He's understandably skeptical: "Well, I don't know about that. When I was twenty-seven, I was running a ranch in Montana." He goes on to describe the hard life of cattle herding with a romantic nostalgia, as though he might have been better born two hundred years earlier and done all his traveling in a pioneer wagon. I'm obviously incredulous when he describes branding and castrating his own bulls, and shortly thereafter he ends the story saying, "and then one day I met a rodeo queen, but, well, that's another matter entirely." Chuckle. Wave of the hand. I interpret this to mean that the subject has been closed.
To hear him tell it, Mortensen is a normal guy and lives a normal life. When the band isn't on tour or in the studio (perhaps, six or eight days a year) he writes, paints, mounts small exhibits of his photography and hangs out with his son, Henry, 13, from a marriage that ended amicably in 1997. "My life is all about striving for the truest means of communication and expression," he says. "That can mean painting, or performing music, but it can also mean building a cabin or making beeswax candles. I don't really go looking for truth, I find it works best if I let truth come and find me."
Truth found him in the form of Monaghan and Boyd while spending time in New Zealand in 1999; they met and quickly bonded musically, founding Peter and Fran together with an assorted cast of musicians whose positions are hard to keep straight, not only because they have a standard drummer and a bongo specialist and they're both named Sean (Bean and Astin, respectively). Mortensen speaks of each of his band mates and the music that they create together with deep fondness and his own brand of laid-back enthusiasm. He seems content to let the band dictate his path for the next little while, but also seems to expect that he could be a ranch hand again next year.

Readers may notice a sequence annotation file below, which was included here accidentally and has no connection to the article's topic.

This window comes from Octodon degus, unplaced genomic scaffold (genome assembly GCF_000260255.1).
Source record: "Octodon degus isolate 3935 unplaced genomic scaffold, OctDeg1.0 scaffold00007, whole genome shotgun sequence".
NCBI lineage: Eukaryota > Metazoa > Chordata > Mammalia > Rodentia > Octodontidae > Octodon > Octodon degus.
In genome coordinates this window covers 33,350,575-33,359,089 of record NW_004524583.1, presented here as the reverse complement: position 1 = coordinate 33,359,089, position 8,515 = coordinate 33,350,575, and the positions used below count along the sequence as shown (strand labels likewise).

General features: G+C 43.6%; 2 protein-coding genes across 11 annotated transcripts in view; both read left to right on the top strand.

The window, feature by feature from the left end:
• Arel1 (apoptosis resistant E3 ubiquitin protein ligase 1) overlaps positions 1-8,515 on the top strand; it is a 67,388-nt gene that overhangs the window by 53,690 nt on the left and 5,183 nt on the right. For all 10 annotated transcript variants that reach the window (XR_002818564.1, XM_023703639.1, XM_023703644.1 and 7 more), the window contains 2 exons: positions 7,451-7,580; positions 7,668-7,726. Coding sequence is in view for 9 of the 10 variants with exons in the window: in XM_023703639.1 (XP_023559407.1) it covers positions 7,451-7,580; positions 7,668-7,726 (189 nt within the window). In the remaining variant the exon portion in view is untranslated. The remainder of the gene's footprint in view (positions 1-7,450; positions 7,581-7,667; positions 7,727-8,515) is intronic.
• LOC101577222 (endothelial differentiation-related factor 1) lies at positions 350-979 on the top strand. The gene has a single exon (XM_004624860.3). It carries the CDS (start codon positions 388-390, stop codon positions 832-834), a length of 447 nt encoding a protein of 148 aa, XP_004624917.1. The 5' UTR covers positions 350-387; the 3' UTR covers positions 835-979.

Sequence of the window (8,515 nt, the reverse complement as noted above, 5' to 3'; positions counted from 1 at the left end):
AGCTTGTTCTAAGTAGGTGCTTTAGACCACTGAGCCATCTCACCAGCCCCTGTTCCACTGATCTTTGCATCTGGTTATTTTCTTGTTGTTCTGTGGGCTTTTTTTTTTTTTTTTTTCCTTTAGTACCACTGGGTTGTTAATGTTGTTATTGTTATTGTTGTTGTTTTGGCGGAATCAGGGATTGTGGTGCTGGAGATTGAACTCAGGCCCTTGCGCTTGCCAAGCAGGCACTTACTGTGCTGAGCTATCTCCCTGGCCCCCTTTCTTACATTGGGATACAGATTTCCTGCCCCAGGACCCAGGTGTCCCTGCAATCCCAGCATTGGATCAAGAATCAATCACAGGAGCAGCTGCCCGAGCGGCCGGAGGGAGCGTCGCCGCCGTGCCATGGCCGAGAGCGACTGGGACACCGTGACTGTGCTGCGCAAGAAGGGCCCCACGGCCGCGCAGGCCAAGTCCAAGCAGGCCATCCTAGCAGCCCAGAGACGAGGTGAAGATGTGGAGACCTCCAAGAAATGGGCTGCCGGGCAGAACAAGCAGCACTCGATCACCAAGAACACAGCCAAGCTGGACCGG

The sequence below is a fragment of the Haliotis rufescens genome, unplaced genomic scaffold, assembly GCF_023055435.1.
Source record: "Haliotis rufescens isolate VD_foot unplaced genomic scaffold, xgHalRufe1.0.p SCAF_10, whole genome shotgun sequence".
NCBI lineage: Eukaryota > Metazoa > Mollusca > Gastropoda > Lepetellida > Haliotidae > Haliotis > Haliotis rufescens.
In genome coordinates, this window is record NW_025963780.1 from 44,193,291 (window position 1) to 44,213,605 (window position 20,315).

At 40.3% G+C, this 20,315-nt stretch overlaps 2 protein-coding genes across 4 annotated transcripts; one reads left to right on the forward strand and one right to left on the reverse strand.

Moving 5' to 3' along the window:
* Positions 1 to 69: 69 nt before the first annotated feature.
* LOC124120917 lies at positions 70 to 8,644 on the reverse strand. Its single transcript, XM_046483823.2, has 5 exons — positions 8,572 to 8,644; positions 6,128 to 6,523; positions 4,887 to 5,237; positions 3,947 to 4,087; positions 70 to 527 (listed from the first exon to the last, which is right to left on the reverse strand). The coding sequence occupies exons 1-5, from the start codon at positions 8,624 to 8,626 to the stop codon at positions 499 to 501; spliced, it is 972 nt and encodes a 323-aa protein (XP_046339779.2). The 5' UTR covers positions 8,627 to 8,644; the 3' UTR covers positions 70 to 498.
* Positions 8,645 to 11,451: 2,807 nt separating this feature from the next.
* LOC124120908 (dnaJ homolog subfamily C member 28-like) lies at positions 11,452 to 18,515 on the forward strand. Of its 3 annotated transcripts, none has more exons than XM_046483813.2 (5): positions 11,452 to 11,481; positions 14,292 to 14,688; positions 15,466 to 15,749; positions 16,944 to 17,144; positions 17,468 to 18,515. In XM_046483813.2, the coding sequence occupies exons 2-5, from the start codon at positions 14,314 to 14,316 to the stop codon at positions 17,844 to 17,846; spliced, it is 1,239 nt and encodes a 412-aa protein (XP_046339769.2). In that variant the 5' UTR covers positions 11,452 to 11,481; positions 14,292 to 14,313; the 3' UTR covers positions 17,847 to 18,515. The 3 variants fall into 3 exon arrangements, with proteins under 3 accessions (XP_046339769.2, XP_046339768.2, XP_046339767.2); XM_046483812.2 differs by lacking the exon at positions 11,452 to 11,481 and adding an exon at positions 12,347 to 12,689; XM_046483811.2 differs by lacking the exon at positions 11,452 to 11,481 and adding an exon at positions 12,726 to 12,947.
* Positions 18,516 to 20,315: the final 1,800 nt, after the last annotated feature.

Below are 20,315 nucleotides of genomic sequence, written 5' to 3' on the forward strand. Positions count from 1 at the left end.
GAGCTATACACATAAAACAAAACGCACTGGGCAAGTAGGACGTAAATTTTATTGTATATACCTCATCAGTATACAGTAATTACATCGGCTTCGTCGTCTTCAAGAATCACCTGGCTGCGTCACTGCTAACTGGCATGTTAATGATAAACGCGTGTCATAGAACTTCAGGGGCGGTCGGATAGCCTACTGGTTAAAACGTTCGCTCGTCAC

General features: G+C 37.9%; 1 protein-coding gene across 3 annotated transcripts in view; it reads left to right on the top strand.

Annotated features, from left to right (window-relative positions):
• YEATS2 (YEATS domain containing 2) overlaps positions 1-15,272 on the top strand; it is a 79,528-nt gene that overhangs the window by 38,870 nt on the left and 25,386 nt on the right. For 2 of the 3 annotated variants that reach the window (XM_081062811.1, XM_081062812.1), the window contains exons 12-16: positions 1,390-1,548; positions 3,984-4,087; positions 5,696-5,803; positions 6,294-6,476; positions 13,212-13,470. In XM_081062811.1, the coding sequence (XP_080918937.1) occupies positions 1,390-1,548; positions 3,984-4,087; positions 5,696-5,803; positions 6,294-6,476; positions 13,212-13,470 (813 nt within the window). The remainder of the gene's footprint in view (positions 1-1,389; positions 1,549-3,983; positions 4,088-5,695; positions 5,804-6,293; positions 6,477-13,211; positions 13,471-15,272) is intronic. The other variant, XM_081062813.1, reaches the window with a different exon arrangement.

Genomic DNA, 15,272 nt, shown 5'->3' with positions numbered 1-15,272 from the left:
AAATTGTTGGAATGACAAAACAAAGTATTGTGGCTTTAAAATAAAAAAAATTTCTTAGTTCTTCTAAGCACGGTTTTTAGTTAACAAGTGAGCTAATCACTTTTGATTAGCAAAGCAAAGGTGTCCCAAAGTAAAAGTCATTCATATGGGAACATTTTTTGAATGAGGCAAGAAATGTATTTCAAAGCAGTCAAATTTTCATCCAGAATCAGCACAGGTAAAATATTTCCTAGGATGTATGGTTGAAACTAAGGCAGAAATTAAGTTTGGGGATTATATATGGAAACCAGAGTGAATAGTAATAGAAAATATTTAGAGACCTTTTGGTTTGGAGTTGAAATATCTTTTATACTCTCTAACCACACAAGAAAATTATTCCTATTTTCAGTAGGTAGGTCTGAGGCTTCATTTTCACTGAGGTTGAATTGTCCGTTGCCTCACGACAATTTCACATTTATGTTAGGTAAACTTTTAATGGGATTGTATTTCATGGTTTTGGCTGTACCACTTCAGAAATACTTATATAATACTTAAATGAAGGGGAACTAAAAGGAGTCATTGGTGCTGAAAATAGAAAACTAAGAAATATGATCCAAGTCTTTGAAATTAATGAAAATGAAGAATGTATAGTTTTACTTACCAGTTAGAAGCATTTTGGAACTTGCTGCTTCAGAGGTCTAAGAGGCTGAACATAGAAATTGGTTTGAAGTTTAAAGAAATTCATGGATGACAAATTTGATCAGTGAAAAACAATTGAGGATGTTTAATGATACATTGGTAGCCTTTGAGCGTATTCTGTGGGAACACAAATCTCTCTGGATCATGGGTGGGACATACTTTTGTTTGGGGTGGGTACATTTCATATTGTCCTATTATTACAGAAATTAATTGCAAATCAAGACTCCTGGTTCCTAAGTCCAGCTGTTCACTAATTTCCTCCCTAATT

A year ago, it was a real possibility. On the heels of the overwhelming critical acclaim and surprising commercial success of Same Time Next Thursday, Peter and Fran "took some unanticipated time off." All told, it was less than a year, but a year is a lifetime for a band whose fans can generally count on a new EP every time the seasons change. Ask Mortensen about the band's hiatus, and he'll give you an answer that is absolutely candid and possibly entirely fictional. "There were, ah, complications," he says. "I was an idiot, I went off and got married to a mountain for a while. Thankfully, [Sean] Bean got everything all sorted out in the end."
When he hears that Mortensen said this, Bean shakes his head, asking, "He really say that?" and then, "He flatters me."
The rest of the band is similarly mum on the subject of their time apart, and the closest thing to an explanation comes by way of Orlando Bloom, an English bloke with teenage pin-up good looks who lends percussion of the tambourine variety and used the time away from the band to explore acting.
"Viggo's, like, our rock," he says when asked if Mortensen was responsible for the near break-up. "There couldn't be a band without him and I hope there never is, but I think he'd be fine if the band ended tomorrow. He'd spend a couple weeks in Montana writing poetry and then he'd go learn how to, you know, craft horse shoes or something."
Whatever Mortensen does do, both tomorrow and ten years from now, it holds true that when a truly original artist keeps making music long enough, it's inevitable that they'll re-invent themselves back to the first incarnation sooner or later. So pick up a Peter and Fran album if you haven't already (or an EP if you're worried about buyer's remorse) and you'll quickly see that they aren't being hailed as the best and you've never heard by every music mag worth its salt for nothing, and that obscurity might not be their claim to fame for much longer. But try and find some of Viggo Mortensen's solo records if you can (though most were only released on vinyl) or one of his books of poetry (which are woefully out of print). Imagine what would have happened if he wasn't still out there, courting truth and tuning his guitorgan.